How Do Placebos Work?

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There’s a reason eating your grandmother’s chicken soup or dabbing your temples with essential oil of peppermint might make you feel better if you’re sick, and it’s probably not because they're truly curative. Your relief is likely the result of the placebo effect.

A placebo is an inert substance, such as a sugar pill or saline solution, that is specifically given to a patient because it's not intended to have a measurable effect on their physiology. Placebos are often used as controls in clinical trials and experiments to set a baseline by which to compare the effects of new drugs and medical treatments. They’re not supposed to be treatments in and of themselves. And yet studies show that placebos not only often have a measurable effect on the people who take them, but can actually improve someone's condition.

Researchers have documented this effect for pain treatment, irritable bowel syndrome, and high-altitude sickness, among other conditions. Even sham knee surgeries have been shown to produce nearly identical pain relief to actual meniscus surgery.

What's going on here?

GREAT EXPECTATIONS

John Kelley, deputy director of the Program in Placebo Studies (PiPS) at Beth Israel Deaconess Medical Center at Harvard Medical School, tells Mental Floss that a patient's expectations about whether or not a medication will work are central to the placebo effect. Even the color and size of placebo pills have been shown to affect the power of fake medicine. Both small and large pills elicit a stronger placebo effect than middle-sized ones. People assume that a tiny pill "must be really powerful medicine if it’s so small,” Kelley explains, while an oversized pill makes people think, ‘Wow, there’s a lot of medicine there. I’m getting a big treatment.’”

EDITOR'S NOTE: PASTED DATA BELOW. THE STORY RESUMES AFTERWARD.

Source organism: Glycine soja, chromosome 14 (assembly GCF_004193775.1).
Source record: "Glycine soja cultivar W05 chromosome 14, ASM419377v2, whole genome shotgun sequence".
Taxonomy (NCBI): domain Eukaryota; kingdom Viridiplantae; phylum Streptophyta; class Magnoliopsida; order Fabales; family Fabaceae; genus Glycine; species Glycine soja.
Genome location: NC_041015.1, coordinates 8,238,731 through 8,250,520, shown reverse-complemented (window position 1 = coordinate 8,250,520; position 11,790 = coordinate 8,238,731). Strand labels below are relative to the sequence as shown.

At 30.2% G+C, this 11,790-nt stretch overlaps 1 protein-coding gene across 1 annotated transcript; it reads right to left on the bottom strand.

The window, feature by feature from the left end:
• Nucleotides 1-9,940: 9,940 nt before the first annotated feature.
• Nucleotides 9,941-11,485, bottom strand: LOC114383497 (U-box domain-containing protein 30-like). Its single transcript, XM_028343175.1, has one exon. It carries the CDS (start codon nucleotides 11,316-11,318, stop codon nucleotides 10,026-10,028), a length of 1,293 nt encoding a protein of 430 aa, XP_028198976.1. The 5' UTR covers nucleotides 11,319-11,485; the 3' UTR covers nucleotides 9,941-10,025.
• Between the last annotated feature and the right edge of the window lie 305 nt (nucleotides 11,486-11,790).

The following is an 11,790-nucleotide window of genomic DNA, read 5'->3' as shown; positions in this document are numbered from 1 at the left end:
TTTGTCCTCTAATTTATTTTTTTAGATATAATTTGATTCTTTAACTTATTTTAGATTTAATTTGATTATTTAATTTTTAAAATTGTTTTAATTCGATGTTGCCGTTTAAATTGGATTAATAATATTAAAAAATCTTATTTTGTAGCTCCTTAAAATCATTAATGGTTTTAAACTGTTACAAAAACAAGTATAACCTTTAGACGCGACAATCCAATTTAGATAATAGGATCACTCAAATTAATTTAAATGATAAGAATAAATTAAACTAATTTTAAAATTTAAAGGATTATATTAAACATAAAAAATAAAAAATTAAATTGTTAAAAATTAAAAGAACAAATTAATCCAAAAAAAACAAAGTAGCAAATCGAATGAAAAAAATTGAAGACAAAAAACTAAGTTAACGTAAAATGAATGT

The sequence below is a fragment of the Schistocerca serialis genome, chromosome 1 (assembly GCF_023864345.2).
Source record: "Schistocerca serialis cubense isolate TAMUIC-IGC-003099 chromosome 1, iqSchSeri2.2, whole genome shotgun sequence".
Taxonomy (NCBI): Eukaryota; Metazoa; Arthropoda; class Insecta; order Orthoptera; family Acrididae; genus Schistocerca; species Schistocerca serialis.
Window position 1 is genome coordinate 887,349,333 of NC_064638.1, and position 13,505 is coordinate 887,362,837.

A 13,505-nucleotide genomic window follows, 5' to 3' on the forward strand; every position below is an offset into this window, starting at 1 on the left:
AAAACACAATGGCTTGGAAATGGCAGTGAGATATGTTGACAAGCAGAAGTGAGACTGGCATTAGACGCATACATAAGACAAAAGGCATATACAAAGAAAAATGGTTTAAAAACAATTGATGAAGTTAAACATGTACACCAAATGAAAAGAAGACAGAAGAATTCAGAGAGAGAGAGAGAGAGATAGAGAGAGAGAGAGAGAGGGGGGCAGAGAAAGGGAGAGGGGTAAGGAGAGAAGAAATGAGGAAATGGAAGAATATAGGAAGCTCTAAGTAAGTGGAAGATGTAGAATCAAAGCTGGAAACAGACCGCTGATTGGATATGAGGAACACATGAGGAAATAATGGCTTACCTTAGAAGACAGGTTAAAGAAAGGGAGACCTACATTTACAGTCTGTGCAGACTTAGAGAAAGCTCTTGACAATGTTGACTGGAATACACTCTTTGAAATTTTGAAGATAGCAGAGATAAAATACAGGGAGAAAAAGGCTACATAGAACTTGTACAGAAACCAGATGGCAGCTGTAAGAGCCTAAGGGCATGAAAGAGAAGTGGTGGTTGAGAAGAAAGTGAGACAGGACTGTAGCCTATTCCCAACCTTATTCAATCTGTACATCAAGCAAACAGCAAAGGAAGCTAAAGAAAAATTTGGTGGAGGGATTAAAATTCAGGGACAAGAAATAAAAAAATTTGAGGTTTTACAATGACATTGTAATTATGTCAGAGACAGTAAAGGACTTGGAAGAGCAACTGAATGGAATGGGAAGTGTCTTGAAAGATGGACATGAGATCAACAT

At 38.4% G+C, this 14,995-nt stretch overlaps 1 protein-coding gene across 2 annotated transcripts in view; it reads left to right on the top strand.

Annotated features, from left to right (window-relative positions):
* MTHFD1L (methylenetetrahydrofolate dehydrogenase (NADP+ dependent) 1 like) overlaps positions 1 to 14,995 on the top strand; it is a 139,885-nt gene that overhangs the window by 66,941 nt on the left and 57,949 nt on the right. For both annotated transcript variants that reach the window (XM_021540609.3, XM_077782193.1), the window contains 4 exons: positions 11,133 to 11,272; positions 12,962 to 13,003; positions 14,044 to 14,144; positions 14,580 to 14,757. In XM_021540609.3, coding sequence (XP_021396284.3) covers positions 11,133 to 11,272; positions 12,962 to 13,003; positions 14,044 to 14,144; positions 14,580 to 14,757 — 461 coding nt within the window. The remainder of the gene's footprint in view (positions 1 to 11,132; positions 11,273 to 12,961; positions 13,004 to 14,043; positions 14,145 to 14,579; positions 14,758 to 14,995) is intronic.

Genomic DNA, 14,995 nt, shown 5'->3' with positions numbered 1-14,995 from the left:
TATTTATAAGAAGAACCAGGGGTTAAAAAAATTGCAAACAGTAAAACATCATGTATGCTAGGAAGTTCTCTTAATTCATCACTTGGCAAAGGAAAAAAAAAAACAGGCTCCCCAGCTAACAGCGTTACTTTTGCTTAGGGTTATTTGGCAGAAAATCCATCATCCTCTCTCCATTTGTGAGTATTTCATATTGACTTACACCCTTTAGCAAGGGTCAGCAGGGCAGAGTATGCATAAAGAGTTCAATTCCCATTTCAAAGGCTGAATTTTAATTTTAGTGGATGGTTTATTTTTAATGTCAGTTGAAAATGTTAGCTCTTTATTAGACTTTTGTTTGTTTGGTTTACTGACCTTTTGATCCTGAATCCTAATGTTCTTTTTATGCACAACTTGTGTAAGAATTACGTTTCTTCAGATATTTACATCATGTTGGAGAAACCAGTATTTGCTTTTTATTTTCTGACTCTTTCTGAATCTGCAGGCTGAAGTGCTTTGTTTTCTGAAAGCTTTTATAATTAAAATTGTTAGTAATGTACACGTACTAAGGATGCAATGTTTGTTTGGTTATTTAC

Another factor at work is whether an individual has had previous experience with the form of treatment, called conditioning, and has thus developed what Kelley calls “a conscious expectancy” that it will work again. The greater the conditioning, often the greater the placebo effect.

The human element is key, too. A patient's sense of the competence and warmth of their practitioner, and their comfort in the treatment setting—"a fancy, prestigious medical school versus a ramshackle, dubious-looking office,” Kelley says—can influence the placebo effect.

THE BIOLOGY OF BELIEF

Having an expectation of healing leads to the physiological relief of symptoms because there's a biological process underpinning our responses. “Every thought, emotion, and feeling we have has a biological substrate,” Kelley says. For example, the brains of people given placebos for pain medication have been shown to release naturally occurring opioids, which provide actual pain relief. Research has shown that anticipation stimulates the brain’s reward system, just as opioid drugs do.

What’s more, Kelley says, in trials where patients were conditioned to receive pain relief from either the opioid morphine or a placebo, and then subsequently were given the opioid-blocking drug Nalaxone, the drug prevented both the morphine and the placebo from giving the patients pain relief. Researchers suspect that merely having an expectation of relief recruited the brain to release the endogenous opioids—which were then blocked by the Nalaxone.

Similarly, placebo trials of Parkinson’s medications have also found that patients' brains release dopamine in response to placebos, temporarily relieving symptoms such as tremors and stiff muscles. Kelley says the brain likely uses different mechanisms to respond to different conditions, which could explain why, for example, it produces endogenous opioids for pain and dopamine for Parkinson’s.